Does teaching the first day of of Kindergarten scare you? Don’t be scared, be smart and realistic about what should happen! Here are some quick tips and tricks to make your first day teaching kindergarten fantastic!
This article works well with these Simply Kinder resources:
Label your students as they walk in the door.
No one enters my room without a name tag. I hand them out during meet the teacher night and I will take them out in the morning where we line up. I want my kids to have these tags because some of your children may be too shy to speak to you. I invest n nice name tags each year that last the whole year. Student tags should have the first name on the front and last name, teacher name, and lunch numbers on the back! Click here to see our Disney name tags!
Know how your students get home before your parents leave.
Even if they told you at meet the teacher, verify with them again how their child is getting home. This is so important. The last thing you want to do is lose a child at dismissal and this is your chance to check again! I like to put the names on a go home chart with Post-it Page Markers. They are small enough to put many in a column and they are MOVEABLE so when a parent says she will pick a child up today, you they can quickly move it over so your chart is updated! I also keep a form chart and forms from my Free Parent Packet, but this is good for the first week of school as parents may adjust their schedules a little more than normal. And be sure to have your editable dismissal tags all ready to go so you can quickly change tags on their backpacks! (I like to hand those out at meet the teacher.)
Have an activity for the kids to work on immediately when they walk in the door!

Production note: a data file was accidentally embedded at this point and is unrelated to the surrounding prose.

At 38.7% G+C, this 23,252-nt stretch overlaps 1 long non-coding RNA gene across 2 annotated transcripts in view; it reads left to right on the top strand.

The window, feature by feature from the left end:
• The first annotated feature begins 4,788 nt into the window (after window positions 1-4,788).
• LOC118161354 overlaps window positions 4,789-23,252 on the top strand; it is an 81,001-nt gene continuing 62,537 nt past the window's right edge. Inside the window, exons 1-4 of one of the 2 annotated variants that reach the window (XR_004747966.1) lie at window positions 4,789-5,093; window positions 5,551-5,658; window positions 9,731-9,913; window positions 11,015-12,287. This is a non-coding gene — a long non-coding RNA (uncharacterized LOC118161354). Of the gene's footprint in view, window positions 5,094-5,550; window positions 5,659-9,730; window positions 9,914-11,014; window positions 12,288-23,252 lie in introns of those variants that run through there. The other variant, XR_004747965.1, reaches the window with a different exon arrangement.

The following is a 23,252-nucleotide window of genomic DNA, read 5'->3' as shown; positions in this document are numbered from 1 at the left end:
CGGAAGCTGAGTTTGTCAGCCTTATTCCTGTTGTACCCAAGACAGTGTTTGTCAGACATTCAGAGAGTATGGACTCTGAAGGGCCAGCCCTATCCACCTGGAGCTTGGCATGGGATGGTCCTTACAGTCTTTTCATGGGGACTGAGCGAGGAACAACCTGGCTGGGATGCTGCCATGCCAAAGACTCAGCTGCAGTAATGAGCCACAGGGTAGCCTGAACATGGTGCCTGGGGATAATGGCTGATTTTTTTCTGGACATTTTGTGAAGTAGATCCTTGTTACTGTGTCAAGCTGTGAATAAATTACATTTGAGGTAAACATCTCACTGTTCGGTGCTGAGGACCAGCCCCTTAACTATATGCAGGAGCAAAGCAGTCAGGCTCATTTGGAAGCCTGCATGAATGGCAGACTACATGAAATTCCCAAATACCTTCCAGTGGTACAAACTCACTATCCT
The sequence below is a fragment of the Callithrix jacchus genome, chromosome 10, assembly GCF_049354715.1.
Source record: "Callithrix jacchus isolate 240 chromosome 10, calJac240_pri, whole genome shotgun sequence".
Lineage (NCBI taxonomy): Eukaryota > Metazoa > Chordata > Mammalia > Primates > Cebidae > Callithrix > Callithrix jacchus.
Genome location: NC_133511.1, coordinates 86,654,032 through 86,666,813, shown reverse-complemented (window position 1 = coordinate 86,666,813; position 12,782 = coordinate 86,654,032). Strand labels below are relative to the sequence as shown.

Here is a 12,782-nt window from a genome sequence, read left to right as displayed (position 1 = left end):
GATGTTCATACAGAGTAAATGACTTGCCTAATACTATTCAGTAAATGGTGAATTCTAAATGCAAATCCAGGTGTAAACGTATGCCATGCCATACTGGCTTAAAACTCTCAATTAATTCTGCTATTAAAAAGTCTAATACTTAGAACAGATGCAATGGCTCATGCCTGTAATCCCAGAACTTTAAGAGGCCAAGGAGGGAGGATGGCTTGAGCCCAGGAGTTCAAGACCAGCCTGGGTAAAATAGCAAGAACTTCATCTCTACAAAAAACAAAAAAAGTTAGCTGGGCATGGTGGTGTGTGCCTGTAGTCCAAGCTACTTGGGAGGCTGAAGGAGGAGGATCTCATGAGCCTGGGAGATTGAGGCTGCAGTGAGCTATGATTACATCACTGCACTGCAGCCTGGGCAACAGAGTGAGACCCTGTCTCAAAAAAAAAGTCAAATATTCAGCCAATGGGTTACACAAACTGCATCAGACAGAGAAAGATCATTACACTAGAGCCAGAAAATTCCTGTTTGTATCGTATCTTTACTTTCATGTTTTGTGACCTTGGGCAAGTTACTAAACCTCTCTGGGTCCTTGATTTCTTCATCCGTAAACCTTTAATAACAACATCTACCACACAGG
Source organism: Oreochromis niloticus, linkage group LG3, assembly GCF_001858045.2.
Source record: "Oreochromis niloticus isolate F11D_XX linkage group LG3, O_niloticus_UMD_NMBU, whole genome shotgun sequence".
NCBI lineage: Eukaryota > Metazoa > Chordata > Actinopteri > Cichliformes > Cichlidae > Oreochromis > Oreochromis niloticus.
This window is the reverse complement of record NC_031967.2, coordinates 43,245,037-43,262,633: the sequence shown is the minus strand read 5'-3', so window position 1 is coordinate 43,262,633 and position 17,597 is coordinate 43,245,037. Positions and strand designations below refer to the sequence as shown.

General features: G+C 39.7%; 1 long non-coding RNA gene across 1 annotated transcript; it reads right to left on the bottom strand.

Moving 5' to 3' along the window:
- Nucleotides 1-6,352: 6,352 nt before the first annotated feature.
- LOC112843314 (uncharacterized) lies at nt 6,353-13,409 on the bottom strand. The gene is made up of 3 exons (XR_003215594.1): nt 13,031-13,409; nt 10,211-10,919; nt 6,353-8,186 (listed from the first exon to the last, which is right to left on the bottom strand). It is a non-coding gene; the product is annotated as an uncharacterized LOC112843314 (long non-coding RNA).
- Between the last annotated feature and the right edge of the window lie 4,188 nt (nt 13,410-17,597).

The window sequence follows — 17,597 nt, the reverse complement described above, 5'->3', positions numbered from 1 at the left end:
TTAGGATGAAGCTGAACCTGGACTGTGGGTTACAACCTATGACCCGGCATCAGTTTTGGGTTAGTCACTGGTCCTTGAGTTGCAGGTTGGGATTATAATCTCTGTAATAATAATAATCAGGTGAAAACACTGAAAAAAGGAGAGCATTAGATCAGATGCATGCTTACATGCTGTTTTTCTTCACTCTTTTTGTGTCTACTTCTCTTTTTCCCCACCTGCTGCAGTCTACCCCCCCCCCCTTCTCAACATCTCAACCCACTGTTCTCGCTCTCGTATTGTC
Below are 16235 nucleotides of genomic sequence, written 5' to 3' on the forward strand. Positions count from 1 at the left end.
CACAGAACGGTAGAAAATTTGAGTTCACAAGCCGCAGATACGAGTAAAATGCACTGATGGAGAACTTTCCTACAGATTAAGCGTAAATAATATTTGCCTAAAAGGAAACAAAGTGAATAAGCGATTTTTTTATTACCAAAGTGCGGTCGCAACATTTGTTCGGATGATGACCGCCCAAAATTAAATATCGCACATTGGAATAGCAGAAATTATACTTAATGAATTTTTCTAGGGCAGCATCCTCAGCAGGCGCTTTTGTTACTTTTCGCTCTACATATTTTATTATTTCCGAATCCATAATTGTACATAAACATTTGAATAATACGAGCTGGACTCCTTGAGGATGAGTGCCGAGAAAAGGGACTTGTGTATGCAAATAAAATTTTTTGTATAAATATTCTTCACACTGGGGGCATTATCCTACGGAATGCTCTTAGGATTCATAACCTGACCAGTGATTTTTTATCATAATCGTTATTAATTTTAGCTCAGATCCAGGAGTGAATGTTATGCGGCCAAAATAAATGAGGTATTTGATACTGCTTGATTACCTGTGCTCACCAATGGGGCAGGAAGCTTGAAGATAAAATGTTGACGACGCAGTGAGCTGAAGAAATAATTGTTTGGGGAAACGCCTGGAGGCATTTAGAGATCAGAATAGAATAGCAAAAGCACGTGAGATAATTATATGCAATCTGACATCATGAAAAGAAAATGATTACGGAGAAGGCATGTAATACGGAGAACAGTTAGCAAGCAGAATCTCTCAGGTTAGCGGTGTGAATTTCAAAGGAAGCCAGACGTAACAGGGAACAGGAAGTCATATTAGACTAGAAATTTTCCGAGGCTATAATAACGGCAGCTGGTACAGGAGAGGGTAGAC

The kids need to be in their seats working on something first thing. You will be talking with parents, helping students separate, consoling some criers, and talking with office staff as they bring you students who were not on your list. So you need some time where the kids are busy working. My suggestion is pattern blocks or puzzles at their tables. I would also have lots of options for the kids, different pattern block cards or puzzles. This way when they finish one they can grab another! Coloring is not a good activity because it has an end point.
Wait until you have control and are ready to start.
This last year that took about 40 minutes! My principal literally came in and asked if I needed help… no I don’t need help but I am not going to start until I am confident that I won’t have to stop and leave kids on the carpet with nothing to do! Remember, your kids are busy at their tables and so you have time to get taken care of what you need to before you start. Kindergartners with nothing to do on the first day roam around your room and can get scared… so they are just fine at their tables working until I am confident everything is calm enough to start.
Have realistic expectations.
Remember, many of your students will not know how to hold a pencil. Many will not know how to color. Many will not know how to stay in their seats. Some will call you mom and ask for juice. Some will not know how to button their pants (or even go to the bathroom themselves.) The list can go on and on.
Don’t plan crazy lesson plans.
That’s right, don’t plan crazy lessons for day one; save those for day two. I like day one to be more of a “go with the flow” and basic routines, procedures, and touring the campus. Don’t plan a cutting and gluing activity because many of your children will not know how to cut! You have to teach them this stuff and although there are many cute lessons out there for the first day, really think about if your children will be able to complete them. Again – have realistic expectations! Check out the full day’s schedule in What to Realistically Plan on the First Day of Kindergarten!
Send home a note to every student & let families know how they did.
Parents are going to want to know how they did and you are either going to be bombarded with questions or phone calls after school. Have these (or similar pages) already completed so all you have do is write students’ names on them. Say things like “I wrote my name very well today” or “I shared with a new friend today.” Print them and try to fill them out during the day as you see a child do something. Then when you get asked how a child did that day, you can say “Oh there is a note in your backpack!”
Whew! Heavy post! Especially when you read the both of them! Please leave any wisdom below!